Meanwhile Te Hā Kaituhi Māori, the National Māori Writers' Hui 2019 have announced its programme of wānanga and workshops for writers in te reo and English with a totally knockout cross-generational speakers list that includes Patricia Grace, Renée, Witi Ihimaera, James George, Whiti Hereaka, Paula Morris and Tayi Tibble. No better illustration might there be of e tuhi, mai i te ao Māori ki te ao whānui - taking New Zealand literature with a strong Māori voice to the world.

Upcoming Festivals

Apirana Taylor performing this last weekend at Going West Festival.

Beyond Going West currently on in Titirangi (review of opening weekend from Paula Green) there are many reasons to travel in October. Check these links. This last week Verb Wellington announced its ever lively expanded literary festival programme for October including Litcrawl. Also included is a programme of micro-residencies for writers in five art galleries. It’s in association with literary journal Sweet Mammalian, which you can find online here

Also in Wellington, Circuit have stepped up a notch with the marketing of their annual new artists cinema festival. It’s now called Aura (28 September-5 October), and for the first time celebrates as its theme a location: long-time artists’ mecca Newtown. Home Movies, is a one-off one-day installation (on September 28) of 20 artist videos in Newtown shops, businesses and cultural spaces, featuring performance commissions awarded by Circuit to Louie Neale, Raewyn Martin, Max Fleury and Anna Brimer. All the works respond to Newtown as a location. Future festivals will move from city to city.

Mid October Hawkes Bay Festival hits as does the 25th anniversary of the Nelson Arts Festival looking in fine rejuvenated form. Fulsomely indigenous, the brand new Taīrawhiti Festival runs 4-20 October in Taīrawhiti Gisborne, and the Tauranga Arts Festival hits at the end of the month. Tauranga director Jo Bond meanwhile has announced she is standing down after 16 years of involvement. Taranaki have announced this week a Spiegeltent Fest (video intro here) for the end of November (those are the Dutch tents that have become iconic festival cabaret venues).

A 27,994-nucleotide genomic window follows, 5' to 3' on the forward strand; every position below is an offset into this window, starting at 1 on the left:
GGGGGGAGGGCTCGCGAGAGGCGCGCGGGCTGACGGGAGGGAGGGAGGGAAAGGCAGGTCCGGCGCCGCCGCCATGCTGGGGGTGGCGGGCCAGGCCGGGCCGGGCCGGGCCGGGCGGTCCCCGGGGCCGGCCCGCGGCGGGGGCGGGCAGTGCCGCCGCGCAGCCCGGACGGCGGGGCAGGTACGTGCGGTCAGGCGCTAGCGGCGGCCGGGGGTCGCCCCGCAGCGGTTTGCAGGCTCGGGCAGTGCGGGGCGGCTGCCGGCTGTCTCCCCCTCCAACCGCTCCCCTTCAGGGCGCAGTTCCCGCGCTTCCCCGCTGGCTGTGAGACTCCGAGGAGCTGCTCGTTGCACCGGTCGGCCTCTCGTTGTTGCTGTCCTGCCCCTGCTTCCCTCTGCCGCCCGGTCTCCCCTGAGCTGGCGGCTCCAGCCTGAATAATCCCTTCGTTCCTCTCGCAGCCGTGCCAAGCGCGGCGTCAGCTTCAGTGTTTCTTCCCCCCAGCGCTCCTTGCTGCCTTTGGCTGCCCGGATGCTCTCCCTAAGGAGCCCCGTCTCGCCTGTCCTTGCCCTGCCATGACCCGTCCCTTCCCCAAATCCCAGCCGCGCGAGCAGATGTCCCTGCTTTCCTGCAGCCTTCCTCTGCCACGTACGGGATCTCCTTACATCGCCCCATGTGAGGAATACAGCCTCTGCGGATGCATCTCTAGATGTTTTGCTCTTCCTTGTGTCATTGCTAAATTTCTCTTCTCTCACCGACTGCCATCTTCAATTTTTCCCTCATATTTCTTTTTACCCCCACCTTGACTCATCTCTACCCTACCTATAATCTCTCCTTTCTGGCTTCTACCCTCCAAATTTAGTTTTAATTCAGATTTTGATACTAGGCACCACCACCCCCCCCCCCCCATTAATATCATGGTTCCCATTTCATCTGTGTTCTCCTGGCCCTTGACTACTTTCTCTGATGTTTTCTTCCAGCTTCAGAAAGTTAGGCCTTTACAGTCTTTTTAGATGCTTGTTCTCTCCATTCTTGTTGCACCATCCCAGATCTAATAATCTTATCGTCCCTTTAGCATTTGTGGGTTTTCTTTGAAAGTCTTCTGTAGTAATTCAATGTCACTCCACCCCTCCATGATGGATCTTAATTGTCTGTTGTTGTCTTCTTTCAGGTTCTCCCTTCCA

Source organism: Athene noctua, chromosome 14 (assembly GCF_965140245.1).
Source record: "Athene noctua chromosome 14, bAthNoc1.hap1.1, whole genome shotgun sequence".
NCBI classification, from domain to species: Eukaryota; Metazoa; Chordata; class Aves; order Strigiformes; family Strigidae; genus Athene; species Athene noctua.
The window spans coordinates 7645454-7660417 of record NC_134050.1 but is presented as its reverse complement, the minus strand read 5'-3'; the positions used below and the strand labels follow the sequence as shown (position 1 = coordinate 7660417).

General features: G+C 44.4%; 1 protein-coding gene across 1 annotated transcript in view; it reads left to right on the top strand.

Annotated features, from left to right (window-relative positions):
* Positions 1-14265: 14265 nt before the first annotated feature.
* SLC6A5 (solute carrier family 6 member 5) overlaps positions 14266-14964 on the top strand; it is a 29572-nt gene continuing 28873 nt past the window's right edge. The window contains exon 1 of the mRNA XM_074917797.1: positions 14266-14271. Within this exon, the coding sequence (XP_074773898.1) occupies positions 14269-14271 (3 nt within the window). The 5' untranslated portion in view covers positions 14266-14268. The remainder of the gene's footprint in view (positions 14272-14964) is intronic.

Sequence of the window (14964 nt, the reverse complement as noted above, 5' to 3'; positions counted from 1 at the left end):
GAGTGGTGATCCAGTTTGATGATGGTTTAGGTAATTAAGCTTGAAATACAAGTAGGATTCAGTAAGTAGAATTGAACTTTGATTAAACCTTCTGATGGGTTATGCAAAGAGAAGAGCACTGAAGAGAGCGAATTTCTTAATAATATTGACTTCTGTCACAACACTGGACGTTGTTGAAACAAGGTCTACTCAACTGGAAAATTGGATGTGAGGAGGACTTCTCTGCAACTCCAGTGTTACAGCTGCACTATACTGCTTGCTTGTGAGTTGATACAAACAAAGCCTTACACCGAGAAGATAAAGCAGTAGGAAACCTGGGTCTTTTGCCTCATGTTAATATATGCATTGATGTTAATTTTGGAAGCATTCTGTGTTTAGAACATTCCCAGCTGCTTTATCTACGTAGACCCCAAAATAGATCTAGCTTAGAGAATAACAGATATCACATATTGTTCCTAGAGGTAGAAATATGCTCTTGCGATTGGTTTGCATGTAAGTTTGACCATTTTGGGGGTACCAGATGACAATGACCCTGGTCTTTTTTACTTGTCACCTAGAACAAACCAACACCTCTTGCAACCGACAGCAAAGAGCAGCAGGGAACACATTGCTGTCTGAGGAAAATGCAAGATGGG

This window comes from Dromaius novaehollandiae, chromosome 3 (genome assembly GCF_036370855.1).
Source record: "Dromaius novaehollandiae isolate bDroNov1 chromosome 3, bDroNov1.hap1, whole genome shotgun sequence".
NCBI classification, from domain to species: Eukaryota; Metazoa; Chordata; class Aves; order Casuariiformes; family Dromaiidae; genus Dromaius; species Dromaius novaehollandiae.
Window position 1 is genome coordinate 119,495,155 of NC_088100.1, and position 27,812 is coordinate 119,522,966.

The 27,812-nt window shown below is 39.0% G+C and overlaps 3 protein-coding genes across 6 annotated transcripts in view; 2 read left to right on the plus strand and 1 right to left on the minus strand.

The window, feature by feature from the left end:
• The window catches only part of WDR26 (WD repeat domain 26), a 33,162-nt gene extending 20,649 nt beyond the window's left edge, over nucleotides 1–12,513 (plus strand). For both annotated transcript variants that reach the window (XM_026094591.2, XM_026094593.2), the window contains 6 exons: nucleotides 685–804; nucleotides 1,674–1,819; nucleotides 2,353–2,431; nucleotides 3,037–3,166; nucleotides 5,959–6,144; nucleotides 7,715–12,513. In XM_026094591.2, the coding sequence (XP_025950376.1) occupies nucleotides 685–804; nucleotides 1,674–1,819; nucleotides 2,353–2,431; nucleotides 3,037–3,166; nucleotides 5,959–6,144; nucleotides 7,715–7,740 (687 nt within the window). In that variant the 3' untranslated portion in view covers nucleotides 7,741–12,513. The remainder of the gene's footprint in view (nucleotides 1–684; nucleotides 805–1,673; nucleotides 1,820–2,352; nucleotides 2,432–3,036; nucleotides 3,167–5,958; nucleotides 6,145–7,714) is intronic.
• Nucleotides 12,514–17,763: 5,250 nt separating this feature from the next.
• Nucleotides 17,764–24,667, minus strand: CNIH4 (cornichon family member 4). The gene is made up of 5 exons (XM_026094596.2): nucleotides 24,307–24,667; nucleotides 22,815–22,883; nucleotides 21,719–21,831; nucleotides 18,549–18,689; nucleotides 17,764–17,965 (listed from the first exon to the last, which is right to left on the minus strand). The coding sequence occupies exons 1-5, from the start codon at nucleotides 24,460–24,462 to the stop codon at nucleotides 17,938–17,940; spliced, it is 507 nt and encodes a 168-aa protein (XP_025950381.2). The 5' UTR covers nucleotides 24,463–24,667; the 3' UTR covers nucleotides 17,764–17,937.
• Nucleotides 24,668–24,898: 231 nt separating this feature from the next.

Awards Aroha

Loving all the aroha being given to the words and faces of our new artist laureates from the Arts Foundation of New Zealand Te Tumu Toi. Spinning out one at a time across social media you’ll find all the short video intros to them on Vimeo. Here’s Sima Urale, with the others listed. What I would also love - to fit the kaupapa - is the names of the excellent photographers, cinematographers and journalists doing the portraits credited in the stories. 

Speaking of awards, Palmerston North Awatapu College student Malachi Oldridge has won the 2019 IHC Art Awards People’s Choice Award for his work, ‘My Nani as a Māori Girl’, a tribute to E Mervyn Taylor’ this last weekend.  Malachi featured in the Manawatu Standard. Michael Nathan won the principal award for his painting ‘Lost in Space’.

Spinning the Globe 

Michel Tuffery with Prof Adam Thornton outside the Beijing Biennale.

He wasn’t even supposed to be onstage… Sol3 Mio star tenor Pene Pati was the understudy for Bryan Hymel as Romeo in the San Francisco Opera’s opening season of Romeo and Juliet, but on Friday he stepped in when Hymel withdrew. The San Francisco Chronicle’s chief music critic Joshua Kosman gushed: “He’s got a vigorous, full-bodied sound with a lustrous mid-range and glorious, perfectly placed top notes, including one long-held stratospheric closer that would have sounded like showboating if it hadn’t been so magnificent. Pati sings in a gleaming, sensuous stream of sound, with heroic accents in more athletic passages and a warm, tenderly inviting depth for moments of romantic intimacy.”